Depending on where in the world you live, these kitchen appliances are referred to in a number of ways: range hoods, exhaust fans, stove vents and cooker hoods, to name a few. Today, cooker hoods are as decorative as they are practical and sometimes serve as the focal point of the kitchen. Cooker hoods efficiently remove or filter unwanted cooking odours from your kitchen and home. Kitchen layout is the key factor in determining which of these types of cooker hoods is best for you.
Under cabinet cooker hoods are just as their name implies. These cooker hoods are mounted directly to the underside of a wall cabinet above the heating elements of a range, cooktop or stove. The exhaust ductwork is located inside the wall, soffit, cabinet or ceiling. Smoke and cooking fumes travel through the ductwork and are vented to the outside. When cabinet depth is not sufficient to cover the cooking area, a thin extension vent slides out from the main hood unit when in use. This design protects the upper cabinets from smoke and steam damage, routing the offending fumes toward the rear of the main cooker hood element. The under cabinet type of cooker hood is the best choice for kitchens where space is at a premium.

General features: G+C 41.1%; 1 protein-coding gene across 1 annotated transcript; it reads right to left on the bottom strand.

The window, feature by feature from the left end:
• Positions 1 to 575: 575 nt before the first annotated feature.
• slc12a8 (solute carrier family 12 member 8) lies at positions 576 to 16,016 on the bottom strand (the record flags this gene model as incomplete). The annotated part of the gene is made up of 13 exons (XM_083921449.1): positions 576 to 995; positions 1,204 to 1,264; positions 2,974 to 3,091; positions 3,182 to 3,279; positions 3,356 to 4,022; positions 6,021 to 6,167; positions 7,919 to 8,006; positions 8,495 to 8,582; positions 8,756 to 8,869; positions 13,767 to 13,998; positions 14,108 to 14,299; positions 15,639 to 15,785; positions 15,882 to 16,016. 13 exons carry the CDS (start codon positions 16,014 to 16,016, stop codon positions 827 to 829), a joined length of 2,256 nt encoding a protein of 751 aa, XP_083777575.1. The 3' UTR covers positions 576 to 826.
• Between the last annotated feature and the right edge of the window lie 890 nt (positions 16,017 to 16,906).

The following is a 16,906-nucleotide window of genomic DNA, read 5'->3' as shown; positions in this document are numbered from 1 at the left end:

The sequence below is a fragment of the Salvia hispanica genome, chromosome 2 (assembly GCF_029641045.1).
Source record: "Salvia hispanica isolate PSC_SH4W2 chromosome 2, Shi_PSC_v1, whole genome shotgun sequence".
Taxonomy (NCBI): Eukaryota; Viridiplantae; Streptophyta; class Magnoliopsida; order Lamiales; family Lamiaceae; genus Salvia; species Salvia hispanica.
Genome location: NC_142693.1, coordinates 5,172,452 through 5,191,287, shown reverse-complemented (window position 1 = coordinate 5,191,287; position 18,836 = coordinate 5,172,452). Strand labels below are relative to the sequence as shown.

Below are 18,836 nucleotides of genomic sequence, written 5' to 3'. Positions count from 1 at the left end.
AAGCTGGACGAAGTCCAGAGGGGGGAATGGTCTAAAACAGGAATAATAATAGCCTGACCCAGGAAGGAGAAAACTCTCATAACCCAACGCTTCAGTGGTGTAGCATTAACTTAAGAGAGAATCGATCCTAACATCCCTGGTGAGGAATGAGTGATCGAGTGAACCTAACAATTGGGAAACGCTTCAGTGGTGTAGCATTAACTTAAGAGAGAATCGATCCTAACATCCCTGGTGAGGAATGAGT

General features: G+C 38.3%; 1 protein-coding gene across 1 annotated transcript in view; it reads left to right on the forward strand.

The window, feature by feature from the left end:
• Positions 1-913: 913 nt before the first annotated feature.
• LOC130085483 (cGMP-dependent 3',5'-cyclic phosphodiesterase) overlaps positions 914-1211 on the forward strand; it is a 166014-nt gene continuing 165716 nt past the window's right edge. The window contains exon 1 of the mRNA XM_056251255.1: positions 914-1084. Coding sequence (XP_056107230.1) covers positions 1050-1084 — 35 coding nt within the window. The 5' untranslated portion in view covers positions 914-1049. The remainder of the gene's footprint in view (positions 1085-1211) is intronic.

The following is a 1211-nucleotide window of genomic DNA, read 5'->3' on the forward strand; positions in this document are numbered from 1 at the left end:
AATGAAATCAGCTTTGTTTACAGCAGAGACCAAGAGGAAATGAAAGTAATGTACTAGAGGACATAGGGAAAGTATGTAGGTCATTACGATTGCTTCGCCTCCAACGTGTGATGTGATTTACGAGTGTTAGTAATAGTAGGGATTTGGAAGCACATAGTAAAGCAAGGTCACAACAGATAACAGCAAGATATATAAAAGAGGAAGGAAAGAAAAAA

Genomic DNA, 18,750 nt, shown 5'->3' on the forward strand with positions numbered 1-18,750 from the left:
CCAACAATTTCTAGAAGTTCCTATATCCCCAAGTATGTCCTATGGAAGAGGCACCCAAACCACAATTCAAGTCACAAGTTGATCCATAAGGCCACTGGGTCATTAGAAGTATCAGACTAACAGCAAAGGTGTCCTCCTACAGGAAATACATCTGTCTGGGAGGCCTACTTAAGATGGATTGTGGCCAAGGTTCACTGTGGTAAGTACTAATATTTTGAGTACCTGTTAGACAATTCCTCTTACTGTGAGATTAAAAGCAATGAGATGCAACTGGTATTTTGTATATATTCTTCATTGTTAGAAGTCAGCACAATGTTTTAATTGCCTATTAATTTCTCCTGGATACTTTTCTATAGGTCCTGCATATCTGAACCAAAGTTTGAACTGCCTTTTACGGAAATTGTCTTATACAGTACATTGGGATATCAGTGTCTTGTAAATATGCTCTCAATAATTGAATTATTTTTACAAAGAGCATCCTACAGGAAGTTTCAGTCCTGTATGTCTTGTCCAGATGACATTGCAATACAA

Wall chimney cooker hoods are perfect when upper cabinets are not an issue. The chimney hood unit attaches to an exposed vent stack that runs up the back wall. These cooker hoods are frequently made of stainless and have a contemporary feel. For an old world design, consider canopy chimney hoods crafted from copper, stone, wood or stucco. This hood design completely conceals the vent stack and narrows as it reaches the ceiling. Wall chimney cooker hoods are impressive and look particularly good with six burner commercial ranges or gas cooktops.
Island cooker hoods are designed for ranges or cooktops mounted in a kitchen island. They do not depend on a wall or cabinets to chase the ductwork. These types of cooker hoods are attached to a stack that vents through the ceiling. Oversized versions of island hoods are mounted without a stack directly to the ceiling and are equipped with powerful suction to handle high BTU appliances.
Ductless ventilation is most commonly found in under cabinet cooker hoods in kitchens where there is no ability to route cooking fumes to the outside. The ductless system pulls smoke, vapour and heat away from the cooking area. The fumes travel through the unit and recirculate back into the room as filtered air. A woven aluminium filter is typically used to trap grease splatter from fried foods. In some models, a carbon or charcoal filter neutralises cooking odours. This type of cooker hood is recommended for low BTU ranges or cooktops that produce a minimal amount of smoke and grease.
Downdraft venting systems, as in Jenn-Aire gas cooktops, remove cooking fumes through an exhaust system built into the cooktop and out through floor or wall ductwork. This type of ventilation works with any kitchen layout. The downdraft method is most suitable for homes that will not accommodate ductwork in the ceiling.